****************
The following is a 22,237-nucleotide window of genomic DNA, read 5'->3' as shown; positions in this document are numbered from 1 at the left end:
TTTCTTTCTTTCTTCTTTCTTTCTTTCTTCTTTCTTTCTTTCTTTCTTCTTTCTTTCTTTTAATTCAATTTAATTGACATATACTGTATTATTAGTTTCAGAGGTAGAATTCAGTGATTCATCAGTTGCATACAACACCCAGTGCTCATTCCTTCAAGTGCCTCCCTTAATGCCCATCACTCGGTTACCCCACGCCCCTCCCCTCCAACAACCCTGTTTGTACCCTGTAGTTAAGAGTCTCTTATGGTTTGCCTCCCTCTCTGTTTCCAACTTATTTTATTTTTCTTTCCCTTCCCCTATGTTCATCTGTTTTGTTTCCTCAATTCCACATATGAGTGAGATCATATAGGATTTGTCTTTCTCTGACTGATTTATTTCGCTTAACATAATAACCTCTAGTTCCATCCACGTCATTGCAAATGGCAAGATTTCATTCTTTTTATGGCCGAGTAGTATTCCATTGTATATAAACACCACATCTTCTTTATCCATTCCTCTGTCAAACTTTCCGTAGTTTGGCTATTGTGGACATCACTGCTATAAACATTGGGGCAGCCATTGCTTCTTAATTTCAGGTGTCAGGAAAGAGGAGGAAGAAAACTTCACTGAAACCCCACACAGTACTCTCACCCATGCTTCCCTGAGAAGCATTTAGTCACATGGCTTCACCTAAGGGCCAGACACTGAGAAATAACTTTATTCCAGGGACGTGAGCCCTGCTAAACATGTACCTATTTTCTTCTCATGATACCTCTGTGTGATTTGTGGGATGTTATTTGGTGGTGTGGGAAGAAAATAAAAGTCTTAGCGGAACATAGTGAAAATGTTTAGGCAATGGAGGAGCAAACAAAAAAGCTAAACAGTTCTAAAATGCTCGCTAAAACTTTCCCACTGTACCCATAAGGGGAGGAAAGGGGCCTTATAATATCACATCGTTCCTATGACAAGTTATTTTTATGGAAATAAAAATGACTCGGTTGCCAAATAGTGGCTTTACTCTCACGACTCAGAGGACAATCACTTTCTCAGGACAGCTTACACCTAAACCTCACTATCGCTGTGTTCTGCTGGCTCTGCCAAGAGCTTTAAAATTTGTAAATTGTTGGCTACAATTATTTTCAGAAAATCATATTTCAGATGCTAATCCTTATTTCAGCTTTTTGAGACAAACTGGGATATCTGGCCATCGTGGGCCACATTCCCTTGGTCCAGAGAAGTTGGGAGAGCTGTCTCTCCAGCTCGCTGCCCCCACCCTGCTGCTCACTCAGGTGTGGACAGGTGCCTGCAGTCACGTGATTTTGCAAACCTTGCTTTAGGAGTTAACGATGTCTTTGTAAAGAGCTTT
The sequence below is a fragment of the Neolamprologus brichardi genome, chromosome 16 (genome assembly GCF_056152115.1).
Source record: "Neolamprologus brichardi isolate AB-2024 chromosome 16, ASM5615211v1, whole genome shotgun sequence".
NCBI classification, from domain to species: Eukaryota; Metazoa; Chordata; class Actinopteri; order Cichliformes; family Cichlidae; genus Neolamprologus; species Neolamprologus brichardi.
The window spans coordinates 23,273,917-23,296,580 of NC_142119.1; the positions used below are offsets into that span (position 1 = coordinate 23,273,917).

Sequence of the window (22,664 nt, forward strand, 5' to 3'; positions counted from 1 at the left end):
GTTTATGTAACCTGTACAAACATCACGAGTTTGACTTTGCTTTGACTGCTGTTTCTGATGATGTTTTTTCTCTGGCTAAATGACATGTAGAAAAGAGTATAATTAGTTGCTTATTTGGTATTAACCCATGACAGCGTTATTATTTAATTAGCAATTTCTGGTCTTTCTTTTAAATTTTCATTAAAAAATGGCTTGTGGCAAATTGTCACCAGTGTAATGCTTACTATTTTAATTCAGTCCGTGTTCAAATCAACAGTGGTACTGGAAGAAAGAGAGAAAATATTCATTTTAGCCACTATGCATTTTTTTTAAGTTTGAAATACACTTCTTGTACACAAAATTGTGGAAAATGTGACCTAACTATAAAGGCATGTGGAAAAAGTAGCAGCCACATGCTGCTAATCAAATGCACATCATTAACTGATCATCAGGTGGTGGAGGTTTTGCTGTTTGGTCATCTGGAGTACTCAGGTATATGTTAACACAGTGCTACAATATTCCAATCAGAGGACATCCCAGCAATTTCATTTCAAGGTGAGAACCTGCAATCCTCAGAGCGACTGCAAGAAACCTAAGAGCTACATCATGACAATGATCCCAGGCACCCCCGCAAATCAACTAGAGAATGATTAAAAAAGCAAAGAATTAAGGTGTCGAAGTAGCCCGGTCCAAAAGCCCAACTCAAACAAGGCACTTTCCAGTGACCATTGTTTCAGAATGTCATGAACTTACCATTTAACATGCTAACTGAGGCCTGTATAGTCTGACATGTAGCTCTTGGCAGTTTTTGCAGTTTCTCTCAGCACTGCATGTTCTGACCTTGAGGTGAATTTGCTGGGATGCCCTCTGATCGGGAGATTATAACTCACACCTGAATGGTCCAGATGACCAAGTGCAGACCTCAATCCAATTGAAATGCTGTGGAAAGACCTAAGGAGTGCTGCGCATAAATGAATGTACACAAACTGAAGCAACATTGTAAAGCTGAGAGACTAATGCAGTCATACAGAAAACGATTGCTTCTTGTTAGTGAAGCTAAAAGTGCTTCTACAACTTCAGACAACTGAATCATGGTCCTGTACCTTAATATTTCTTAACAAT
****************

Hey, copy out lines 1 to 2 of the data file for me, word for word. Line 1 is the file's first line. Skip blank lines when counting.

The following is a 22,237-nucleotide window of genomic DNA, read 5'->3' as shown; positions in this document are numbered from 1 at the left end:
TTTCTTTCTTTCTTCTTTCTTTCTTTCTTCTTTCTTTCTTTCTTTCTTCTTTCTTTCTTTTAATTCAATTTAATTGACATATACTGTATTATTAGTTTCAGAGGTAGAATTCAGTGATTCATCAGTTGCATACAACACCCAGTGCTCATTCCTTCAAGTGCCTCCCTTAATGCCCATCACTCGGTTACCCCACGCCCCTCCCCTCCAACAACCCTGTTTGTACCCTGTAGTTAAGAGTCTCTTATGGTTTGCCTCCCTCTCTGTTTCCAACTTATTTTATTTTTCTTTCCCTTCCCCTATGTTCATCTGTTTTGTTTCCTCAATTCCACATATGAGTGAGATCATATAGGATTTGTCTTTCTCTGACTGATTTATTTCGCTTAACATAATAACCTCTAGTTCCATCCACGTCATTGCAAATGGCAAGATTTCATTCTTTTTATGGCCGAGTAGTATTCCATTGTATATAAACACCACATCTTCTTTATCCATTCCTCTGTCAAACTTTCCGTAGTTTGGCTATTGTGGACATCACTGCTATAAACATTGGGGCAGCCATTGCTTCTTAATTTCAGGTGTCAGGAAAGAGGAGGAAGAAAACTTCACTGAAACCCCACACAGTACTCTCACCCATGCTTCCCTGAGAAGCATTTAGTCACATGGCTTCACCTAAGGGCCAGACACTGAGAAATAACTTTATTCCAGGGACGTGAGCCCTGCTAAACATGTACCTATTTTCTTCTCATGATACCTCTGTGTGATTTGTGGGATGTTATTTGGTGGTGTGGGAAGAAAATAAAAGTCTTAGCGGAACATAGTGAAAATGTTTAGGCAATGGAGGAGCAAACAAAAAAGCTAAACAGTTCTAAAATGCTCGCTAAAACTTTCCCACTGTACCCATAAGGGGAGGAAAGGGGCCTTATAATATCACATCGTTCCTATGACAAGTTATTTTTATGGAAATAAAAATGACTCGGTTGCCAAATAGTGGCTTTACTCTCACGACTCAGAGGACAATCACTTTCTCAGGACAGCTTACACCTAAACCTCACTATCGCTGTGTTCTGCTGGCTCTGCCAAGAGCTTTAAAATTTGTAAATTGTTGGCTACAATTATTTTCAGAAAATCATATTTCAGATGCTAATCCTTATTTCAGCTTTTTGAGACAAACTGGGATATCTGGCCATCGTGGGCCACATTCCCTTGGTCCAGAGAAGTTGGGAGAGCTGTCTCTCCAGCTCGCTGCCCCCACCCTGCTGCTCACTCAGGTGTGGACAGGTGCCTGCAGTCACGTGATTTTGCAAACCTTGCTTTAGGAGTTAACGATGTCTTTGTAAAGAGCTTT